Having run the trace, Stottlemeyer and Disher have been led to the Hampton Street Depository. They interview a depository worker, who reveals that the money they discovered was part of a stolen shipment back in 1968. Stottlemeyer remembers the renowned robbery very well, even though he was very young. The depository worker gives them the basic details about the robbery: on December 24, 1968, three gunmen rammed a stolen milk truck through the east gate, shot two guards dead, and made away with over $4 million in cash (approximately $25 million when adjusted for modern inflation). Stottlemeyer notes that two of the robbers were career criminals. Although caught and sentenced, they died in prison without ever ratting out their third accomplice, who got away cleanly. Not a single penny from the robbery has been recovered until this morning with the discovery of the money from Cassie's house. The worker they talk to agrees to check the employment records to see if Joseph Moody's name comes up anywhere.
Simultaneously, Monk and Natalie also discover Joseph Moody's connection to the depository robbery. Monk notices that the articles were glued in and the glue is peeling after all these years. When he turns the articles over, Monk notices that all of the boring articles are actually the backsides of pages with stories about the depository robbery on the other side, and realizes that the only reason why Joseph would be collecting articles on the robbery would be if he was the robber who was never caught. He casts a look at the tire tracks on the stairs, and Monk and Natalie notice Jake's toolbelt, or more specifically, the bradawl inside the belt. Monk picks it up with a handkerchief, and they notice traces of blood on the blade, and he realizes that it is the murder weapon. He realizes what Jake is really up to, but he is too late. They turn around and see Ramone and Jake standing there... and Jake is holding a pistol on them. Jake says to them that he'd like to make a confession: he really isn't called "Honest Jake".
Here's What HappenedEdit
Monk and Natalie are next seen sitting in the bathroom, each shackled by one leg to the bathtub, as "(Not So) Honest" Jake and Ramone continue tearing up the walls, Monk explains that Joseph Moody was the third robber at the depository, and he stashed the money somewhere in the house. 40 years later, when Joseph came down with dementia, he started blabbing his big secret to his private nurse. Cassie killed him before he could tell the secret to anyone else, but she told Jake, her lover, who has been using the guise of a handyman to cover up the fact that he is searching for the money.
Natalie comments that Jake isn't the worst contractor she's ever met. She manages to grab a hammer and they try to crawl away, pulling the bathtub with them. Monk takes the hammer, but instead of using it to break their restraints, he pounds a protruding nail into place, because it is driving him crazy. Natalie notices that Jake still hasn't fixed the off-centered light. Suddenly, Monk notices something in the wall. Jake and Ranome both notice it at the same time, and start breaking down that section of the wall. Jake realizes that the dining room light fixture was not centered because of the presence of a false wall.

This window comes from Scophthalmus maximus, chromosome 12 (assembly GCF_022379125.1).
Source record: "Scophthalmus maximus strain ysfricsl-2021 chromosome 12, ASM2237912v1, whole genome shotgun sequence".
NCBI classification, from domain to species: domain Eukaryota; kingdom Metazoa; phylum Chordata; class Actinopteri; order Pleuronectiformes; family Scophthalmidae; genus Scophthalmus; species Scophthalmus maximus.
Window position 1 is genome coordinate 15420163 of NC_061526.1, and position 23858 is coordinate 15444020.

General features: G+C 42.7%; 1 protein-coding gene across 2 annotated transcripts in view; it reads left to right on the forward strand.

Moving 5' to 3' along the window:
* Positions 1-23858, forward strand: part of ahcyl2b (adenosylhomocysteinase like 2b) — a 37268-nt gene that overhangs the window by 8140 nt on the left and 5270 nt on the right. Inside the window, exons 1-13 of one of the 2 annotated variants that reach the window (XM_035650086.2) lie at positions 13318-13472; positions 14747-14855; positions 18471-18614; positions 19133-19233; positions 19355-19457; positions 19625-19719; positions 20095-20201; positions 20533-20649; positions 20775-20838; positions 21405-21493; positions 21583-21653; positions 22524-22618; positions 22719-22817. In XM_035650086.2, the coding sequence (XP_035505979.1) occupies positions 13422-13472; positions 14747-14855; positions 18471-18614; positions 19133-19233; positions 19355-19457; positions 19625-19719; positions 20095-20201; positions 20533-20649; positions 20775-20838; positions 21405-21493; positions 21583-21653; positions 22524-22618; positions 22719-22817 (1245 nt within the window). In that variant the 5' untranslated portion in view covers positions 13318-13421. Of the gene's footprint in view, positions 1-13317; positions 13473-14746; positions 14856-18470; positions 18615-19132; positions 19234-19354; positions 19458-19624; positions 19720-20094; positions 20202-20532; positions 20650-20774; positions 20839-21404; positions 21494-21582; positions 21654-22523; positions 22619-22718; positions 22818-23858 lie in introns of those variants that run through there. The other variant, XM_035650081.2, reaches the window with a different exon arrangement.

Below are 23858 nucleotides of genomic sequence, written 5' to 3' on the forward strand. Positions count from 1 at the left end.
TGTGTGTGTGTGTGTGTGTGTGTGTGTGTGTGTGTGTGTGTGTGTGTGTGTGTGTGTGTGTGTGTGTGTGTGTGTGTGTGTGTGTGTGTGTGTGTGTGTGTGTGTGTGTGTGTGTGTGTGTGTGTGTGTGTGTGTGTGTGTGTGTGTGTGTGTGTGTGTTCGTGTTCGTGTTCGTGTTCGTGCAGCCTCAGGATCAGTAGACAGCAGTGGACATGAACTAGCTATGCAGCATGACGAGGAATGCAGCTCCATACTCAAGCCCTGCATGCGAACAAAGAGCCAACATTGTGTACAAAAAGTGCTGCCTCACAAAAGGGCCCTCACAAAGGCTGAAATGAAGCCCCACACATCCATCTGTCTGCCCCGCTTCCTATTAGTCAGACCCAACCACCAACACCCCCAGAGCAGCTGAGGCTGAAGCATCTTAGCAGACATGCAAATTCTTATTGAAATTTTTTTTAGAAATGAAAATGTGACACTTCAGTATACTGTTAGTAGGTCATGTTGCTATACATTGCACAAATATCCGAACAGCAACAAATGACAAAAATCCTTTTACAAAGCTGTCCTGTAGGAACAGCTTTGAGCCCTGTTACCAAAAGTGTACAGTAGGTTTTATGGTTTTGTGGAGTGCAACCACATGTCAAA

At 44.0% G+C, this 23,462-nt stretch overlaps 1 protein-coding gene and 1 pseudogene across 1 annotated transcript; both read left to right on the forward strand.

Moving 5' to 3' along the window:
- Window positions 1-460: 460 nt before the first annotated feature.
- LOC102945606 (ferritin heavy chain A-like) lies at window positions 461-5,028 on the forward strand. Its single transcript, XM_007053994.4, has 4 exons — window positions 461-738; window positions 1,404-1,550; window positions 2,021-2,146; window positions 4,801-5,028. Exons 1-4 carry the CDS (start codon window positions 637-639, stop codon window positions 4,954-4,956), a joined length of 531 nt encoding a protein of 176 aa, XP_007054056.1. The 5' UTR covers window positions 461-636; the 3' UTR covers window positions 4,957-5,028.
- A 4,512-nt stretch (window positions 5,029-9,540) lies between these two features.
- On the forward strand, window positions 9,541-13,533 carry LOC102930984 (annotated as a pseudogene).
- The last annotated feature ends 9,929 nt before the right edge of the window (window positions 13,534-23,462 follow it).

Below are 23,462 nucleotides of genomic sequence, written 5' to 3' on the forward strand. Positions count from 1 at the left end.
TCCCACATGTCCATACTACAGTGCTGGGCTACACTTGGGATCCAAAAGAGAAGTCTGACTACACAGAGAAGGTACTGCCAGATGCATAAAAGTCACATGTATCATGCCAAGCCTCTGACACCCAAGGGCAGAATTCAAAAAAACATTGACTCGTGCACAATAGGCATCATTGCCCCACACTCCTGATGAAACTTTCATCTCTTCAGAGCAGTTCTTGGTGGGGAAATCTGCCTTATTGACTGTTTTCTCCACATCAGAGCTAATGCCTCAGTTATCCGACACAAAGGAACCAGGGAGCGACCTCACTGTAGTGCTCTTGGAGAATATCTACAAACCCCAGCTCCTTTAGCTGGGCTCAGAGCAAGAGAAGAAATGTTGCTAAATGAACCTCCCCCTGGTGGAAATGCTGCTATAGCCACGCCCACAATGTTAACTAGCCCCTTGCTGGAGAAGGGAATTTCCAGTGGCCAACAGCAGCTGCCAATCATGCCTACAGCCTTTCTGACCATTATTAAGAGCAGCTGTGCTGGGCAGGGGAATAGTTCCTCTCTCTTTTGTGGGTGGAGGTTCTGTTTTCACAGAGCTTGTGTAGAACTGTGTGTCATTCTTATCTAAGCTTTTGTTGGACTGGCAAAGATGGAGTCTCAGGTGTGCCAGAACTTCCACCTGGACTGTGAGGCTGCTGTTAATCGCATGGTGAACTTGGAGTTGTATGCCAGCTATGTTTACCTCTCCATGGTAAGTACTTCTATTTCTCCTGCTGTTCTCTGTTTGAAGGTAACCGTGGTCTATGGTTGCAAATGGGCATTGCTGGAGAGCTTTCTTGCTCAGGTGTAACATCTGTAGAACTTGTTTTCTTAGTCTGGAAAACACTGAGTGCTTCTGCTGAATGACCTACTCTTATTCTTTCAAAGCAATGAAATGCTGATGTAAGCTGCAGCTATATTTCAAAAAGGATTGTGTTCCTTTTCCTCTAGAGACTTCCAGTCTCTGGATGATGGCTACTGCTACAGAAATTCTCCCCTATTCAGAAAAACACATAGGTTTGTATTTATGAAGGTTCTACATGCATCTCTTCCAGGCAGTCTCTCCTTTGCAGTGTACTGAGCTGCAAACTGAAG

Jake and Ramone viciously tear down the false wall and find packed sheets of unwrapped depository money. Ramone asks Jake about his plans with his share. Jake says that he's going to do the same thing that he going to do with Ramone's share: spend it. He promptly shoots Ramone dead, then continues tearing away at the wall. As he's doing that, Monk and Natalie crawl into the hall behind the false wall. Just as Jake finishes removing the last of the wall and finds the rest of the money, Monk and Natalie push the wall with their feet, and it starts to give way. Jake tries to run, but he is too slow and the wall falls on top of him and knocks him out.
Natalie initially thinks that Jake is dead, until Monk points out that he's still breathing, and realizes that they need to get help before Jake wakes up. Natalie tries screaming for help, but Monk remembers Joseph's niece mentioning the soundproof and realizes that no one knows where they are. At Monk's suggestion, they crawl down the hallway towards the front door, still pulling the tub (or rather, Natalie is, as she is crawling on all fours as Monk is now standing up and walking slowly, trying not to get any more dust on him; Natalie is groaning with every tug). As they reach the foyer, Natalie realizes that they won't be able to make it up the steps leading to the door, and she improvises. She crawls across the living room to the fireplace and Monk hands her some rags. As Jake begins to regain consciousness, Natalie places the rags in the fireplace and ignites them with a lighter.
Stottlemeyer and Disher have been waiting by their car at the depository, unaware of the hostage situation at Joseph's house. The depository worker informs them that Joseph Moody worked at the depository for nine years, and he retired a few weeks after the robbery. This allows them to figure that Joseph was the inside man in the robbery, and he must have hidden the money in his house. The depository worker points out Joseph's old house a few blocks away, and Stottlemeyer and Disher see the first indication that something might be wrong - smoke being emitted from the chimney in a very unique pattern. They try to interpret the smoke signals in Morse code. Disher guesses that someone is trying to advertise a soda place, but Stottlemeyer quickly realizes that Natalie is saying "SOS", meaning that she is in grave danger. They scramble into their car.